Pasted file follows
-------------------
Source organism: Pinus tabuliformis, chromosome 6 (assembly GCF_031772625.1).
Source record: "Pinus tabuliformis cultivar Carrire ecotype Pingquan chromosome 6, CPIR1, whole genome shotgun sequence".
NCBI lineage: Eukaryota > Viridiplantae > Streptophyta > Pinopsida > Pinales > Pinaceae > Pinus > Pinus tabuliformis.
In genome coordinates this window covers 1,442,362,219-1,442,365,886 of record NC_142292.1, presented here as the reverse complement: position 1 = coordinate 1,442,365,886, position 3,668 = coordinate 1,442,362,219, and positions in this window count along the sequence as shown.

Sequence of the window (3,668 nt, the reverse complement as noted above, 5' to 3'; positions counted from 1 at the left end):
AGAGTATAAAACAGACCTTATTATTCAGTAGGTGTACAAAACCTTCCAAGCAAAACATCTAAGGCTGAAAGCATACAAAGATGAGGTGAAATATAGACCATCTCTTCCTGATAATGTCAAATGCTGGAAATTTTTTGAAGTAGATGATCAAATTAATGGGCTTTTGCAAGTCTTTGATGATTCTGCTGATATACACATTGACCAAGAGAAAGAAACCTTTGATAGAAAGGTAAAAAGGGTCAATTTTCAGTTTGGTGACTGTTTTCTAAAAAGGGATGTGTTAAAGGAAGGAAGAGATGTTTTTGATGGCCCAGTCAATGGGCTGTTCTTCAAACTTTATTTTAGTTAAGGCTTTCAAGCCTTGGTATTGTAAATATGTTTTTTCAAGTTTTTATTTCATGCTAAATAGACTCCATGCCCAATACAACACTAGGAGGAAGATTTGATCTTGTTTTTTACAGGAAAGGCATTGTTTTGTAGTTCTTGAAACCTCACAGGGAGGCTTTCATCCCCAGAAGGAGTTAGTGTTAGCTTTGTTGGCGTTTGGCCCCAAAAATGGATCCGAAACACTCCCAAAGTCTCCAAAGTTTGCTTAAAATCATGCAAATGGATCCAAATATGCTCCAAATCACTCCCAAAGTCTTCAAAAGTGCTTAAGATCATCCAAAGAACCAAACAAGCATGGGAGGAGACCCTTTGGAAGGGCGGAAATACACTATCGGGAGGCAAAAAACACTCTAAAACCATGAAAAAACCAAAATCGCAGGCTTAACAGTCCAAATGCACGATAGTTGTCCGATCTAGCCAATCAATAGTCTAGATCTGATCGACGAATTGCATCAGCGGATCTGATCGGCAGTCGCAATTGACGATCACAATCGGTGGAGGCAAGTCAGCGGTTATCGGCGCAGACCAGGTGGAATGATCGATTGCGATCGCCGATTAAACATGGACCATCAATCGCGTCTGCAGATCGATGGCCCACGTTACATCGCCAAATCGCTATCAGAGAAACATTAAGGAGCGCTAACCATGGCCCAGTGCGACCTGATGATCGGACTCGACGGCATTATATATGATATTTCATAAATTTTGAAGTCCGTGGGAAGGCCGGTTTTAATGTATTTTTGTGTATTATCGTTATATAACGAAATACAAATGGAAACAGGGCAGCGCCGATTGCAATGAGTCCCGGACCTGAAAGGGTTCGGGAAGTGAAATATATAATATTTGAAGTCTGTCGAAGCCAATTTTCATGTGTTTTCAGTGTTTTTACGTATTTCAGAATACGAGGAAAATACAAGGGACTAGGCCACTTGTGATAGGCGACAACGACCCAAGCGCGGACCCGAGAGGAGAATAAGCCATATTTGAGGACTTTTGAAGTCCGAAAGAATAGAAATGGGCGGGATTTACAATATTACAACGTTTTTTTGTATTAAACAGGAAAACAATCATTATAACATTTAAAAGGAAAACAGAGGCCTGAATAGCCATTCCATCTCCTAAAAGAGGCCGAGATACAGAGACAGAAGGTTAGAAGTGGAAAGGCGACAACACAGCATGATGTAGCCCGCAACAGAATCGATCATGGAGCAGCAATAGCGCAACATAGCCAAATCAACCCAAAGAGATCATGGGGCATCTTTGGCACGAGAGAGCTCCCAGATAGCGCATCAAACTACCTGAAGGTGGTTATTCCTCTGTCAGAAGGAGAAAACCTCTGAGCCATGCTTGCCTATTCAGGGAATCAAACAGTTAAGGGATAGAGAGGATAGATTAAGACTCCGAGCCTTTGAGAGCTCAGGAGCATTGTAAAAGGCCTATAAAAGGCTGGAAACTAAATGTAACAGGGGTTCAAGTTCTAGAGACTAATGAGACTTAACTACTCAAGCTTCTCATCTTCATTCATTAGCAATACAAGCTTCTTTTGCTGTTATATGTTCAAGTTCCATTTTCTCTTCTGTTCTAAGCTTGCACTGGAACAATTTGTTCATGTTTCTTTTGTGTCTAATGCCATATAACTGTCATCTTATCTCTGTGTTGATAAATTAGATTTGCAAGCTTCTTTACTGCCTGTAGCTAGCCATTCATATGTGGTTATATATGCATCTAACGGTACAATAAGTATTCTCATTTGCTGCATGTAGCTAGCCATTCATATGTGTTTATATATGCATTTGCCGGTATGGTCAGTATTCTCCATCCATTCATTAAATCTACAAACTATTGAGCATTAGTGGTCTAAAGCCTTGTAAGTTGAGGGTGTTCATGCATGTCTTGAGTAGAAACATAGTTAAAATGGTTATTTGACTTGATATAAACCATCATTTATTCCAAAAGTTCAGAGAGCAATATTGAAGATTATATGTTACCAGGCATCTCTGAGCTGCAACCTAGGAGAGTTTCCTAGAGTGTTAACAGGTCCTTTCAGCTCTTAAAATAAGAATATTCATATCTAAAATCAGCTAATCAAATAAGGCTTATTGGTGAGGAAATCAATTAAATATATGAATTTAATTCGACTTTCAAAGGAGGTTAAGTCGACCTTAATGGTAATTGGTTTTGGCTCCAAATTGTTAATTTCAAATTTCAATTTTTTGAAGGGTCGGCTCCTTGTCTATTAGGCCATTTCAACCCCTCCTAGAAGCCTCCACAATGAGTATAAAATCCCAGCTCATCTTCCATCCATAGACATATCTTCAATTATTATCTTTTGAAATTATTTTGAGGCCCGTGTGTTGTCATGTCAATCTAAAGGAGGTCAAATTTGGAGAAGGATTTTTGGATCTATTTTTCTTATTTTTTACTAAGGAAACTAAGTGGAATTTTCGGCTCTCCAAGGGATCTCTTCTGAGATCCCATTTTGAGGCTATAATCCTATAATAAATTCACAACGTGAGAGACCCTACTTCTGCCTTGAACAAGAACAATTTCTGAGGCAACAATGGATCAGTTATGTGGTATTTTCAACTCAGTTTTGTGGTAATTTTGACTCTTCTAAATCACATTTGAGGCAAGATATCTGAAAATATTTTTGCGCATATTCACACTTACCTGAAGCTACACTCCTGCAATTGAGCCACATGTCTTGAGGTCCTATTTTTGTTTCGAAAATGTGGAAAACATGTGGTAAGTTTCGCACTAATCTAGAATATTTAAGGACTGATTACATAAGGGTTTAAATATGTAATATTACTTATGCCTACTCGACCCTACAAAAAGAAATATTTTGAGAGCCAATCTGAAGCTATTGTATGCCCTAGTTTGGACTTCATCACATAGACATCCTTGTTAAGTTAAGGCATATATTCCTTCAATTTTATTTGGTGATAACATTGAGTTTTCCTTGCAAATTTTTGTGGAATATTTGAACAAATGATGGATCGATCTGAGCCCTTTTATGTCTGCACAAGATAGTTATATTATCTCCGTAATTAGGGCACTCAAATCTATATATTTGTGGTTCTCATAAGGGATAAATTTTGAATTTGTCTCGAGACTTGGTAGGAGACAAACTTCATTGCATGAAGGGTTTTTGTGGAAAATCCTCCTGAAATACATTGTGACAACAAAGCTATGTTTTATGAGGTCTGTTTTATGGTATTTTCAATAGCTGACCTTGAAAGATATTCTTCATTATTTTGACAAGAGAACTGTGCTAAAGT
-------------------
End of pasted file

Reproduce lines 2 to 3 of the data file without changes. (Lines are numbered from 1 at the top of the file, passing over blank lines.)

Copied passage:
Source record: "Pinus tabuliformis cultivar Carrire ecotype Pingquan chromosome 6, CPIR1, whole genome shotgun sequence".
NCBI lineage: Eukaryota > Viridiplantae > Streptophyta > Pinopsida > Pinales > Pinaceae > Pinus > Pinus tabuliformis.